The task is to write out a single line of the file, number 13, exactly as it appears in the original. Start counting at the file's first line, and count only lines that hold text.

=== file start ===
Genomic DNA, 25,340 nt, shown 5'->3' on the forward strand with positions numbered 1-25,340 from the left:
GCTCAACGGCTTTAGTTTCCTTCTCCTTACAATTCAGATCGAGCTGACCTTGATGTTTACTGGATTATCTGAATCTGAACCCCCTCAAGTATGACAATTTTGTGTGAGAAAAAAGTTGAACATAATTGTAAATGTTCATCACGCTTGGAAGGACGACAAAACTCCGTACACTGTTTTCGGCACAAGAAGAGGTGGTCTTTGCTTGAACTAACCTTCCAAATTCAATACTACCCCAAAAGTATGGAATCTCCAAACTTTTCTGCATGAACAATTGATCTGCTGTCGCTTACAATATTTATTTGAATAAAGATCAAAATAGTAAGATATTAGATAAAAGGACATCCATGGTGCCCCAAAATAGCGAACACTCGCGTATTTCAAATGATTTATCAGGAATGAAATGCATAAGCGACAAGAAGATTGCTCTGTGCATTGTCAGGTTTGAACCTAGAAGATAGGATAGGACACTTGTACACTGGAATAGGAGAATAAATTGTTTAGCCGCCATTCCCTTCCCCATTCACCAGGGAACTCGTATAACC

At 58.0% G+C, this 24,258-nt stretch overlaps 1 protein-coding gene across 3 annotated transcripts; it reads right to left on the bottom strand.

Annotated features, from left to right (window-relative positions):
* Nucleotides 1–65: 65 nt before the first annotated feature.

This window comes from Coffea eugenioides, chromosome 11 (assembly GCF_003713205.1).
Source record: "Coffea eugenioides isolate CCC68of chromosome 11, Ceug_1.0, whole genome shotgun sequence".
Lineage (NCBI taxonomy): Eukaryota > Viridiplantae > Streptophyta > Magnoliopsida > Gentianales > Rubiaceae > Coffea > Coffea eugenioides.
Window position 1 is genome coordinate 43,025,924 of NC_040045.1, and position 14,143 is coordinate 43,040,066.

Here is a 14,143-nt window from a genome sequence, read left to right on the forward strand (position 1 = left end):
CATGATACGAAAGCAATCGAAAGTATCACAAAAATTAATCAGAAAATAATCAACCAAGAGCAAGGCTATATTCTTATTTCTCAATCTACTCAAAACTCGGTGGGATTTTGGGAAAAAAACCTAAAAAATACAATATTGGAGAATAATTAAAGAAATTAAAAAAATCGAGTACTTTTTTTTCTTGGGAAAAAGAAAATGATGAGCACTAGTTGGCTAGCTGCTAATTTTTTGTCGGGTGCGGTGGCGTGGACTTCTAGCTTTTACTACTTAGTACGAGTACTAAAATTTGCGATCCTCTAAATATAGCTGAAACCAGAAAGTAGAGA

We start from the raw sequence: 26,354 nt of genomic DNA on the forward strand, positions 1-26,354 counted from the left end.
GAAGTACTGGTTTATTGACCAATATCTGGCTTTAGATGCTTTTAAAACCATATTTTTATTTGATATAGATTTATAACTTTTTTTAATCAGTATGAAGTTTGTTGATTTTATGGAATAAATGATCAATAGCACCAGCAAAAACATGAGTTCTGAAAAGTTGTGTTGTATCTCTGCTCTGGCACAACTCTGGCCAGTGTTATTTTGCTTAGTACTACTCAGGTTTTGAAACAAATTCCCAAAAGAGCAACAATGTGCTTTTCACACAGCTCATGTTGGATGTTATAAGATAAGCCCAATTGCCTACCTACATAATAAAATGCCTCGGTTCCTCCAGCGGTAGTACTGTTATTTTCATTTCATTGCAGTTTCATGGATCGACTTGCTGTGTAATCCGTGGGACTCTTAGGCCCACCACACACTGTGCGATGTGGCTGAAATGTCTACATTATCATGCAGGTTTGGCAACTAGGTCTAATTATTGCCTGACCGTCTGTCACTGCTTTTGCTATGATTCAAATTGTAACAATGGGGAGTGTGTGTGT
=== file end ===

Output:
GAAGTACTGGTTTATTGACCAATATCTGGCTTTAGATGCTTTTAAAACCATATTTTTATTTGATATAGATTTATAACTTTTTTTAATCAGTATGAAGTTTGTTGATTTTATGGAATAAATGATCAATAGCACCAGCAAAAACATGAGTTCTGAAAAGTTGTGTTGTATCTCTGCTCTGGCACAACTCTGGCCAGTGTTATTTTGCTTAGTACTACTCAGGTTTTGAAACAAATTCCCAAAAGAGCAACAATGTGCTTTTCACACAGCTCATGTTGGATGTTATAAGATAAGCCCAATTGCCTACCTACATAATAAAATGCCTCGGTTCCTCCAGCGGTAGTACTGTTATTTTCATTTCATTGCAGTTTCATGGATCGACTTGCTGTGTAATCCGTGGGACTCTTAGGCCCACCACACACTGTGCGATGTGGCTGAAATGTCTACATTATCATGCAGGTTTGGCAACTAGGTCTAATTATTGCCTGACCGTCTGTCACTGCTTTTGCTATGATTCAAATTGTAACAATGGGGAGTGTGTGTGT